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Re: Your commit 7409a79

From: Eli Zaretskii
Subject: Re: Your commit 7409a79
Date: Mon, 08 Dec 2014 17:51:27 +0200

> From: Stephen Leake <address@hidden>
> Date: Sun, 07 Dec 2014 16:39:13 -0600
> >> I see this pickiness as a mild barrier to contributing
> >
> > I don't think it is.  
> I made a statement of fact about myself. I intended to imply that there
> could easily be others that feel the same.
> Your statement, taken literally, says I am wrong about what I feel;
> absurd, and not helpful.

Your statement didn't imply it was about yourself.  To make that
clear, you should have said something like "it is a mild barrier for
my contributing".  (Which would surprise me coming from someone who
writes English poetry for a hobby, but I guess you learn something new
every day.)

> Instead, I will take it to mean, "I (Eli) don't feel that way". That's
> fine. Still not helpful.

I responded to the implied generalization of your feelings to be true
for others.  You didn't give any reasoning for your assessments, so I
didn't feel obliged to provide mine.  It's just your opinion against
mine at this stage.  Nothing wrong about differences of opinions, is
there?  Cause I feel like after a cold shower, and frankly don't
understand why I deserved one.  If this is going to be a frequent kind
of response to any mentoring attempt around here, I'll probably think
twice before trying that again.

> Correct spelling in general is certainly less annoying to read.
> Incorrect punctuation is much less annoying than incorrect spelling (to
> me, at least. Apparently not to you).

Apart of being less annoying, it also looks better for posterity.  All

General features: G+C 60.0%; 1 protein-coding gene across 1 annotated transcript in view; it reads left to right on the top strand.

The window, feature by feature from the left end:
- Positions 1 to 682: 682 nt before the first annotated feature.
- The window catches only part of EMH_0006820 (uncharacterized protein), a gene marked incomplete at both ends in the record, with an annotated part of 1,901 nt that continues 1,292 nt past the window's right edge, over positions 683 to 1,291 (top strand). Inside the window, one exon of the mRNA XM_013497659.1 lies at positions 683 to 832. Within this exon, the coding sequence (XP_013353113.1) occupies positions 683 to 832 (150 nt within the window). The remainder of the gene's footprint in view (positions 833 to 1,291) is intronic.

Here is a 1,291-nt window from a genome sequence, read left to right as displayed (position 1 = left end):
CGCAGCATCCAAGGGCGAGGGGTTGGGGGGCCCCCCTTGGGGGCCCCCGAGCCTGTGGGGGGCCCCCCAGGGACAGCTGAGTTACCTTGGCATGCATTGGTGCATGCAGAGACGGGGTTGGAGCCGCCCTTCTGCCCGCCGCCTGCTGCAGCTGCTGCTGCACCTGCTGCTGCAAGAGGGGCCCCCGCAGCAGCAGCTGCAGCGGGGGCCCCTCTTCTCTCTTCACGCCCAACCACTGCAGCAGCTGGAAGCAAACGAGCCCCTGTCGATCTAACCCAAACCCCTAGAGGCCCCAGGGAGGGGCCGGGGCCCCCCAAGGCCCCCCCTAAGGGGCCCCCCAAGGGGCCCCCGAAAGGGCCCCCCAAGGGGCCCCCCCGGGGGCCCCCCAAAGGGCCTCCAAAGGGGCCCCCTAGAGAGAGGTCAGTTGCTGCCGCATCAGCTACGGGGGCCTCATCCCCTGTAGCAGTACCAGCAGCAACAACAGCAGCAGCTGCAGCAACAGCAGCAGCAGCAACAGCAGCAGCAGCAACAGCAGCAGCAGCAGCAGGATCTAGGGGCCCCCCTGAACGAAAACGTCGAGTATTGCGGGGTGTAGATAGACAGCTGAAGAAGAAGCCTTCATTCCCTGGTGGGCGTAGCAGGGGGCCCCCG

those random bits and pieces we write are forever sealed in the
Internet records.  Doing it right will save us from being mildly
ashamed down the road.

Last, but not least: we do want Emacs to be as close to perfect as
possible, don't we?  Why the objection to an attempt to educate
contributors in that direction?  Your commit message is immutable, so
whatever I wrote had an implicit "in the future" prepended to it.  Why
would someone object to make their prose in the future better?  There
was no reprimand in what I wrote, just good will and good advice.

> To go to one extreme; non-English speakers will have a much harder time
> than I of getting all of this right.

Given enough guidance and mentoring, they will learn in time; if we
refrain from guiding them, they are less likely to acquire these
skills.  If nothing else, people with these skills are valued higher
on the market, and are easier to communicate with in this age of
international trade and distributed development.  So it's for their
own good, as well as for ours.

I am a non-native English speaker; I wasn't born with the English
writing skills I possess now.  I learned them by listening to Richard
and others, who patiently explained how the text I wrote could and
should be improved.  I'm just trying to give some of that back.

> In light of the general discussion about the high barriers to becoming
> an Emacs contributor, I'm suggesting we seriously consider lowering this
> one.

I stand by my opinion above.  It could be overridden, of course, but I
wonder how low we will agree to descend in the name of "lowering the
barriers".  Especially since this particular barrier is yet to be
proven to be one.

> Since there is some disagreement about this issue among current
> developers, I will adopt the following interpretation of the rules as
> written:
>     Developers are strongly encouraged to use fully proper English, but
>     not doing so is not a reason to reject commits, nor to be
>     chastised/gently reminded on the emacs-devel mailing list, unless